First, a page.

• IsReady(): Returns true when the result of the Activity Execution is ready.

Call the Get() method on the instance of workflow.Future to get the result of the Activity Execution. The type of the result parameter must match the type of the return value declared by the Activity function.

func YourWorkflowDefinition(ctx workflow.Context, param YourWorkflowParam) (YourWorkflowResponse, error) {
// ...
future := workflow.ExecuteActivity(ctx, YourActivityDefinition, yourActivityParam)
var yourActivityResult YourActivityResult
if err := future.Get(ctx, &yourActivityResult); err != nil {
// ...
}
// ...
}

Use the IsReady() method first to make sure the Get() call doesn't cause the Workflow Execution to wait on the result.

func YourWorkflowDefinition(ctx workflow.Context, param YourWorkflowParam) (YourWorkflowResponse, error) {
// ...
future := workflow.ExecuteActivity(ctx, YourActivityDefinition, yourActivityParam)
// ...
if(future.IsReady()) {
var yourActivityResult YourActivityResult
if err := future.Get(ctx, &yourActivityResult); err != nil {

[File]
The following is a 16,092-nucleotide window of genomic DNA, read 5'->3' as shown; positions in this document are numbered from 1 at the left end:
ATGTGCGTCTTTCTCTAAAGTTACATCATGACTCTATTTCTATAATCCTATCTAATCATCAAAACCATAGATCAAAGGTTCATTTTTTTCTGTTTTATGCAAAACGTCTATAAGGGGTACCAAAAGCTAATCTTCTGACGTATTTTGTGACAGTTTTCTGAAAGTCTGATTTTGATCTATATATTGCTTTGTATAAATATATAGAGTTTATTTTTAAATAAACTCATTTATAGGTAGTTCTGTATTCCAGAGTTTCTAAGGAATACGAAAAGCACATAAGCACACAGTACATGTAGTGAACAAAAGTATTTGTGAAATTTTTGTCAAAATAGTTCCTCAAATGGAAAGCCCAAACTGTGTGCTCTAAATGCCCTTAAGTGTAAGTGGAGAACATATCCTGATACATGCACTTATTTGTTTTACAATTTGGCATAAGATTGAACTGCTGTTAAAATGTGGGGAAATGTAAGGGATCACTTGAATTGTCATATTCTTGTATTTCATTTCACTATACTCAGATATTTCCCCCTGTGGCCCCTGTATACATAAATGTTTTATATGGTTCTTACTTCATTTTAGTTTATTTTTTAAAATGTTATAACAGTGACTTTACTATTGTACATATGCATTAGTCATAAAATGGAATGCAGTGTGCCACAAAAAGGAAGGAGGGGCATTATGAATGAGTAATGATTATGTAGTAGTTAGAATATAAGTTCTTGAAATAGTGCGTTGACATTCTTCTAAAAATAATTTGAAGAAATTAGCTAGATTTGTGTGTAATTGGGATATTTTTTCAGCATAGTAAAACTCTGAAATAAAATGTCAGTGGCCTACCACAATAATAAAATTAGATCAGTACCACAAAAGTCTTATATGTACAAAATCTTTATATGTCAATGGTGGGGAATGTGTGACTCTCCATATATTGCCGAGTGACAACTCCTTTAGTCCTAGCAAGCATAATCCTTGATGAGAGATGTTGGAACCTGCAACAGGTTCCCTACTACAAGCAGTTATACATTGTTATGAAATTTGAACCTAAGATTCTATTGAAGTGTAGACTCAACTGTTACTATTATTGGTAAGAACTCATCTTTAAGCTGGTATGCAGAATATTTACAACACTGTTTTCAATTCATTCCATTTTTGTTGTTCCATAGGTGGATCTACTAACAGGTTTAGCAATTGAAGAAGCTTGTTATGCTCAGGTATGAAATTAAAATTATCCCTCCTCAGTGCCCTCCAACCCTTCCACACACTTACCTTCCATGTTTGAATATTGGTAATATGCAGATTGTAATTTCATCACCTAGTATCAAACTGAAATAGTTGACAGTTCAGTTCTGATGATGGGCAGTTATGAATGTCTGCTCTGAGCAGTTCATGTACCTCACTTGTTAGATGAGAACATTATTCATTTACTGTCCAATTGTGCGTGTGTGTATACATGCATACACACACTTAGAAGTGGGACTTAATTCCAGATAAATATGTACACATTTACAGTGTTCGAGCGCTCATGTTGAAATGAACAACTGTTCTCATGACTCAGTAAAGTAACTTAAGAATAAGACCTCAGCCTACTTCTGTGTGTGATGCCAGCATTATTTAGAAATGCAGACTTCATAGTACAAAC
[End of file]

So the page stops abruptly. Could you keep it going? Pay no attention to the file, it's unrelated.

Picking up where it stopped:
// ...
}
}
// ...
}

It is idiomatic to invoke multiple Activity Executions from within a Workflow. Therefore, it is also idiomatic to either block on the results of the Activity Executions or continue on to execute additional logic, checking for the Activity Execution results at a later time.

Run Worker Processes

The Worker Process is where Workflow Functions and Activity Functions are executed.

  • Each Worker Entity in the Worker Process must register the exact Workflow Types and Activity Types it may execute.
  • Each Worker Entity must also associate itself with exactly one Task Queue.
  • Each Worker Entity polling the same Task Queue must be registered with the same Workflow Types and Activity Types.

A Worker Entity is the component within a Worker Process that listens to a specific Task Queue.

Although multiple Worker Entities can be in a single Worker Process, a single Worker Entity Worker Process may be perfectly sufficient. For more information, see the Worker tuning guide.

A Worker Entity contains both a Workflow Worker and an Activity Worker so that it can make progress for either a Workflow Execution or an Activity Execution.

Create an instance of Worker by calling worker.New(), available through the go.temporal.io/sdk/worker package, and pass it the following parameters: